Wednesday, October 22, 2014

Giant Views of the Industry: Part Two

Back to part one...

Giant Views of the Industry continued....

Independents Face New Challenges
The increase in the use of new technologies and resulting evolution of the seed industry also brings with it new challenges. Burrus says his biggest challenge right now as an independent seed company is inventory management.

“As we have continued to move aggressively forward with new technology, [we face the question of] what to do with the inventory that was left over from before? Do you discount it? Do you discount it even so you take a loss? Or do you end up after a couple years with it still sitting in the warehouse?” he questions. “As we move towards more and more new technology, inventory management is extremely important—you need to have enough inventory to move forward aggressively and meet customer needs, but not have excess inventory left over.”

Another new challenge for smaller seed companies, coming hand-in-hand with new technologies, is managing stock keeping units, says Burrus. SKUs, as they are commonly called, are the numbers or codes used to identify each unique product or item for sale in a store. “It’s impossible for us to offer every trait package and all genetics with every seed treatment known to man,” says Burrus. “So we need to be able to sort out which of these products are going to respond to the majority of the interest from our customers and then be able to supply those products on a need basis.”

ASTA’s Goals
Any business is only as strong as the industry around it. According to Gumina, the American Seed Trade Association is staying on top of the major issues and has a lot of positive projects underway. “A top project for the next year is how we’re going to deal with expiration of patents and making a very smooth, streamlined pathway into post-patent traits while respecting intellectual property rights,” he says. “Another key focus area is coexistence—how can we create a system where all the parts of agriculture can be successful in producing their products and gaining value from their efforts? I think that’s a really important one—a hot topic—and we’re going to be a leader in that area as well.

Gumina lists trade issues such as adventitious presence and the harmonizing of phytosanitary measures as high on the list of priorities as well. “We will be trying to create systems so we can move seed effectively and focus phytosanitary regulations on science-based decisions. We need to guard against causing any problems for any environment, but irrational regulations cause undue burden for the industry,” he explains.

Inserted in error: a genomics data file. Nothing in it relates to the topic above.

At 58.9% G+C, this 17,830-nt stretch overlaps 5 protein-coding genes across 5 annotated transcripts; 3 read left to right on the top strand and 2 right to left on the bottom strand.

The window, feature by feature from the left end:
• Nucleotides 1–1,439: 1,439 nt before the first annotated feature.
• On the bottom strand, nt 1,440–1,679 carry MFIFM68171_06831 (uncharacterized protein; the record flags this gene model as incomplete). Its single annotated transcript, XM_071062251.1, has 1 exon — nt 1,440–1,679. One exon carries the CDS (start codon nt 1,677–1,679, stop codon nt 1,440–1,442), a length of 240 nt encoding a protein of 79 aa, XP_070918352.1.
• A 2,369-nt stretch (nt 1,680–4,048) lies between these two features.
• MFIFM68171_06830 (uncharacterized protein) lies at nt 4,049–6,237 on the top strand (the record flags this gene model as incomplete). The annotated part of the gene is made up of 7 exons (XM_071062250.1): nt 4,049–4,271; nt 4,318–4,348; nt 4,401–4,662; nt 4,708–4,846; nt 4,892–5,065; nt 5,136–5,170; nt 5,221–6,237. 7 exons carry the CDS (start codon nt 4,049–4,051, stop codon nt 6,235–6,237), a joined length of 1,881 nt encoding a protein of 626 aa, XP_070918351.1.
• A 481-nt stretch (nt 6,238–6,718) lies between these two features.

He is passionate that the association has a tremendous opportunity to really step up in today’s rapidly evolving landscape and become an even better and bigger influence in the overall agricultural process in the United States. “ASTA has really gained a lot of stature in the past few years as a go-to organization in Washington, in the States, for the grower associations and also for commodity groups. We want to build on that reputation and have our voice be heard,” Gumina says.

Navigating an Unknown Future
A rising world population and the challenge of producing more food with less is on the top of everyone’s minds. And the seed industry sits in a perfect position to rise to that challenge.

“If you consider the trends in the global environment—increasing the amount of food but also high-quality food—I think the seed business will grow substantially,” says Breukink. “Seed has become an essential part of the future for global development and we’ll hear a call for more high quality food more and more in many parts of the world. That’s an enormous challenge and the seed industry will play a very important role in that. I can see it growing in at least double figures per year.”

Gumina agrees, but he has no doubt the seed industry can rise to that challenge. In order to meet the challenge, industry will need to deal with the “tension” over the technologies being adopted rapidly. “We need to produce more food on the same or less acres, which means we need to bring technology,” Gumina says. “But there is tension in that some people are resistant to technology. I think we have a challenge to continue to drive technology, continue to drive productivity, while at the same time educating the public on why this is good for them, and how we’re really serving the country, the world and all of humanity, not just for today but also for the future.

“[We also need] to help people understand that the kind of technologies we’re developing are not· like a tap that you turn on and off, but a stream, and you have to keep it flowing· continuously or you lose it. So it is a tension that the entire industry will need to work on through outreach, listening and education. And we’re going to have to work hard on it,” he says.

Julie McNabb

Back to part one...

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